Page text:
“Congress has to take a bold and robust approach. There is no point in pinching a few cents when so many Americans are in trouble,” said Schumer from the Senate.
Schumer and house spokesman Nancy PelosiNancy PelosiBiden meeting with GOP senators on Monday for coronavirus relief Portman says Republican leadership should “fight back” against Greene’s comments Congress Democrats are on the wrong side of impeachment policy MORE (D-Calif.) Filed a joint budget decision on Monday. This is a first step that would allow Democrats to pass coronavirus bill through reconciliation to avoid a filibuster with 60 votes in the Senate.
The budget resolution includes instructions for creating a coronavirus package worth $ 1.9 trillion according to the top-line number proposed by President Biden.
meanwhile: Has a Senate GOP group proposed a coronavirus relief package worth $ 618 billion, about a third the size preferred by Democrats. You should meet with Biden on Monday to discuss their ideas, but not to make offers or counter-offers.
Biden officials defend the two-dose strategy fearing variations
Don’t expect British emphasis on first doses in the US in the near future.
Top Biden government health officials made it clear on Monday that they are not changing their strategy to give people only one dose of vaccine instead of two to speed up the process. At the same time, they urged health care providers not to be too careful when placing second cans in reserve.
Some health experts said the US should prefer to get the first dose of vaccine in as many people as possible as soon as possible, before more contagious variants have even more of an impact in the coming weeks.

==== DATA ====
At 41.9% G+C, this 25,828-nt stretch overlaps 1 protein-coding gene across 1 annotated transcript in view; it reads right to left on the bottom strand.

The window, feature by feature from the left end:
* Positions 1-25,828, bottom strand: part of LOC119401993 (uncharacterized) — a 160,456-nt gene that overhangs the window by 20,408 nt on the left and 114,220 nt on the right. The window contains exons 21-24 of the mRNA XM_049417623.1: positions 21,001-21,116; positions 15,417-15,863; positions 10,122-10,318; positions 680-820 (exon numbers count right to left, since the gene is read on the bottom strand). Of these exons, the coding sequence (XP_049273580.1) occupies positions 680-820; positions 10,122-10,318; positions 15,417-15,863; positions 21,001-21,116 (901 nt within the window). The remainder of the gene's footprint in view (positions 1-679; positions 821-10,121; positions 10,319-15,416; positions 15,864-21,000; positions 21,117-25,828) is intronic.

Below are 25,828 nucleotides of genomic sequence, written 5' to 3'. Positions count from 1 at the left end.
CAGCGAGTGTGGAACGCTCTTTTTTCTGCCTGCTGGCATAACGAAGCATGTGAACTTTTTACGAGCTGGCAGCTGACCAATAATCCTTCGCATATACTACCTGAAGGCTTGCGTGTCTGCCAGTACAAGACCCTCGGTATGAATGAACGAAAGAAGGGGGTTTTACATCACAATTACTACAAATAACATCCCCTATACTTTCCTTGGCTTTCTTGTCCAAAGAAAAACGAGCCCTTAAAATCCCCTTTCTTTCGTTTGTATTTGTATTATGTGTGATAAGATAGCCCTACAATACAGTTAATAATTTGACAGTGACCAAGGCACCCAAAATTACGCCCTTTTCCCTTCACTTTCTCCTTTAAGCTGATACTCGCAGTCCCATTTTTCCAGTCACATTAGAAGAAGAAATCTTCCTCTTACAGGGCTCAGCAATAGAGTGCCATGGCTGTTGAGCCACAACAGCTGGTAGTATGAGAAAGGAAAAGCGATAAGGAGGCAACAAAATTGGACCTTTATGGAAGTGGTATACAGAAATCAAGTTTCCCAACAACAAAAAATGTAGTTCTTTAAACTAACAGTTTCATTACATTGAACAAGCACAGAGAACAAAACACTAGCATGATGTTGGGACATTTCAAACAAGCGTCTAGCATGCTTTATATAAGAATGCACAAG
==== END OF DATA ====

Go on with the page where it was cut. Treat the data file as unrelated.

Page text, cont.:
Michael Osterholm, an infectious disease expert at the University of Minnesota, said the US should “beep” and prioritize first doses, even if it means delaying the second doses as there is a risk of a new variant, first in the United Kingdom has been identified and the hospitals could burden themselves even more.
But senior government officials from Biden said Monday they are not changing their strategy, noting that the clinical trials were done with two doses, so this has been shown to work.
“We said we would follow science in introducing these vaccines and that is our intention,” said the director of the Centers for Disease Control and Prevention Rochelle WalenskyRochelle WalenskyJanuary saw the highest average of coronavirus hospital stays House Democrat calls for a demographic breakdown of COVID-19 vaccines Overnight health care: Coronavirus mutations give the vaccine breed a new urgency MORE.